¶14 Considering the above facts, the juvenile court's registration order following its balancing of the public safety against the impact on Juvenile's life was not untenable or against reason and evidence. There was behavior indicating Juvenile had not been fully rehabilitated, and that he might even be attempting to circumvent treatment by hiding his activities. Combined with the reports stating that Juvenile was not ready to be released safely and needed further treatment, it was within the juvenile court's discretion to find it necessary for public safety that Juvenile register.

¶15 Juvenile also contends the order is punitive because viewing and possessing adult pornography would not be a crime if he were a few months older.[3] However, adult sex offenders can also be ordered in their probation to not possess pornography, despite being of legal age to own such material. This approach has been adopted in a number of different states and counties, including Maricopa County. Leilah Gilligan and Tom Talbot, Community Supervision of the Sex Offender: An Overview of Current and Promising Practices, Center For Sex Offender Management at 8 (2000), pdf; Sex Offenders Regulations, Yuma County, Arizona, Term 8 (2009), The purpose behind forbidding pornography is to help destroy offenders' assault patterns, lowering the chances of reoffense by stopping deviant thoughts and fantasies that precede sexual assault. Kim English, et al., Managing Adult Sex Offenders in the Community, National Institute of Justice Research in Brief (1997), .html.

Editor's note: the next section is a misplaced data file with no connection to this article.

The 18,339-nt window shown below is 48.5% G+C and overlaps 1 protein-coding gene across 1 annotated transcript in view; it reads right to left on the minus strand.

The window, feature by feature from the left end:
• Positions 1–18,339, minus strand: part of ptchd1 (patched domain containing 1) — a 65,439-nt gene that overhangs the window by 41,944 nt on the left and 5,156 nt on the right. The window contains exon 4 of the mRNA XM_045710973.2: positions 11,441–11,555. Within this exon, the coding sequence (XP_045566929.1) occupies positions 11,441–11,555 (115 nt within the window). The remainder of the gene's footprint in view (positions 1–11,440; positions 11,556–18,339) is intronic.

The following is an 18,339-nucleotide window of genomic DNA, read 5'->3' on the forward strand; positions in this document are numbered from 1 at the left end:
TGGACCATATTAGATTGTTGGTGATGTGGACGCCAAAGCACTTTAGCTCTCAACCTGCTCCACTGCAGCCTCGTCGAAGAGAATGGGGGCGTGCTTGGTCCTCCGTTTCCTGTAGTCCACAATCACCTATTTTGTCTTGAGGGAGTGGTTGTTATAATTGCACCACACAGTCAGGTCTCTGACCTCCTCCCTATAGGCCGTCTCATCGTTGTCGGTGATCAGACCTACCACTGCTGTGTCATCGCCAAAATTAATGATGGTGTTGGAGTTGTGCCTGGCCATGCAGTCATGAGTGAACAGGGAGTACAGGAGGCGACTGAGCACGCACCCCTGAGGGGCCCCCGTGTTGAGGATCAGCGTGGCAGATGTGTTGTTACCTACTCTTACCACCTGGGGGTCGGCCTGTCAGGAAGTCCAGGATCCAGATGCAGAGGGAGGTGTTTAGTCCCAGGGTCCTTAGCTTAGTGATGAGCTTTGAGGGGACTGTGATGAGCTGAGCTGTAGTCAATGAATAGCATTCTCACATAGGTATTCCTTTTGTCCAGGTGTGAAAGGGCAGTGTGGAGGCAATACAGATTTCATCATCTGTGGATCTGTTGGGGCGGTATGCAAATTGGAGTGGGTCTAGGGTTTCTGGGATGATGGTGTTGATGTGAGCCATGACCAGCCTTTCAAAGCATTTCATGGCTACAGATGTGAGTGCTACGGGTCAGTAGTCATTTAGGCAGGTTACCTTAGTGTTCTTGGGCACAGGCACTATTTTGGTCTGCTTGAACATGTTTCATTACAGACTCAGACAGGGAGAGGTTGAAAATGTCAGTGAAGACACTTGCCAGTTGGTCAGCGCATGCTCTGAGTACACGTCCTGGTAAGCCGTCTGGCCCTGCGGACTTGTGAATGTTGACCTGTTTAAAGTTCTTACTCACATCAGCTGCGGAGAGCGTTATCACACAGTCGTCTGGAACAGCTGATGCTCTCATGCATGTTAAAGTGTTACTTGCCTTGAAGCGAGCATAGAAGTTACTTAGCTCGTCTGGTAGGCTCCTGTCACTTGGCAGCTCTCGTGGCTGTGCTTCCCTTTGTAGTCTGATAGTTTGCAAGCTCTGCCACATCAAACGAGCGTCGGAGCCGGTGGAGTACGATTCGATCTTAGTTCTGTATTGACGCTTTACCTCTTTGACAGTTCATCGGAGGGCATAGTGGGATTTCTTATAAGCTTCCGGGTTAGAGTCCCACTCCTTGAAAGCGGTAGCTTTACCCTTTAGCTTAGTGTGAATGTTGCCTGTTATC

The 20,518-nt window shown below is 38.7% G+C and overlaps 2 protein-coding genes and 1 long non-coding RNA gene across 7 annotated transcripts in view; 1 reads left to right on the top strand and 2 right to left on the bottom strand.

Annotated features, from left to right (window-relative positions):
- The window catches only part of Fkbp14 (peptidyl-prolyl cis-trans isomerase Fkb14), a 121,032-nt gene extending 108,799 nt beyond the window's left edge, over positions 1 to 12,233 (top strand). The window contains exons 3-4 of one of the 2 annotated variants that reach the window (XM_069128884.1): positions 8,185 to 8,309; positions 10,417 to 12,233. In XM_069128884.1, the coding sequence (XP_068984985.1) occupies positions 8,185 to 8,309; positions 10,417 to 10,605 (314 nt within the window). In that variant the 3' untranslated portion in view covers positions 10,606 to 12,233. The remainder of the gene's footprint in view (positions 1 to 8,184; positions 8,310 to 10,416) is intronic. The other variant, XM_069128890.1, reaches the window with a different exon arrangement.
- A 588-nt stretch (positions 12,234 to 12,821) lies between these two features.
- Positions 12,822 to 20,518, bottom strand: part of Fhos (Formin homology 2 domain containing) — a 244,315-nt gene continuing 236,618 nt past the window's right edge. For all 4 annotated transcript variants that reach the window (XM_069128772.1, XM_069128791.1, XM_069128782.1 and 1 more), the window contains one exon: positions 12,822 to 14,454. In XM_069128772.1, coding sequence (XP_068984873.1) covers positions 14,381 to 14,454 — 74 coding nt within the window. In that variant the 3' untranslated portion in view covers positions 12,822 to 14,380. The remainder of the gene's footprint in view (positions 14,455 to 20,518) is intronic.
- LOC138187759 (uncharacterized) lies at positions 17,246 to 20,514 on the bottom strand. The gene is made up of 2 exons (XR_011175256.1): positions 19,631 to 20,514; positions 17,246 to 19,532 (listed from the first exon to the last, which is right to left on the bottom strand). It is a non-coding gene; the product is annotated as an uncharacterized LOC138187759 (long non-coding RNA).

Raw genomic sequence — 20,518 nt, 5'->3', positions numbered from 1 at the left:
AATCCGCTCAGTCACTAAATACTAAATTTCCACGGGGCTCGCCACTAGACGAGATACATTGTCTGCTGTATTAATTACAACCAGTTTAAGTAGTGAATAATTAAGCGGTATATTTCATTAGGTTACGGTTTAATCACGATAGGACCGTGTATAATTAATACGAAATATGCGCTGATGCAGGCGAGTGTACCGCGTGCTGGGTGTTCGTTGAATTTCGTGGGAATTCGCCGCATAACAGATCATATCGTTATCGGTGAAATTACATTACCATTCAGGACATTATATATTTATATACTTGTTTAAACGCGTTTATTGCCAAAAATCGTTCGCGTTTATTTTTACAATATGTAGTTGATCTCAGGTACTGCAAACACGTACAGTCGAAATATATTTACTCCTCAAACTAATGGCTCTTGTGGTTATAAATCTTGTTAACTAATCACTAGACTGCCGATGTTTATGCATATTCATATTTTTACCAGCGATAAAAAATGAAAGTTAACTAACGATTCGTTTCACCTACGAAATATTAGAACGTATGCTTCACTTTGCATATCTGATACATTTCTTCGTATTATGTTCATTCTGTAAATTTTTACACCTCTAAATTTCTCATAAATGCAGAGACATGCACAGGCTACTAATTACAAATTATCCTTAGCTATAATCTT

¶16 Similar to forbidding pornography to sex offenders of any age, the purpose behind sex offender registration is to help protect the public, not to serve as a punishment. See Noble, 171 Ariz. at 178, 829 P.2d at 1224. Juvenile's "disregard for the rules leads one to believe his participation in treatment is superficial, " and Juvenile's polygraph results were consistent with him being a deceptive person. Juvenile's "pornography issue has continued to be a main concern throughout his treatment, " and a sexual risk assessor "spoke of the pornography addiction issue as being a great concern." Viewed in the context of these factors, Juvenile's possession of pornography demonstrates that he may not be fully rehabilitated, thus representing a danger to the public. Because of this potential danger, it was within the juvenile court's discretion to decide that Juvenile's possession and viewing of pornography required his registration as a sex offender.


¶17 For the foregoing reasons, we affirm the juvenile court's findings that it had jurisdiction and was within its discretion to order Juvenile to register as a sex offender.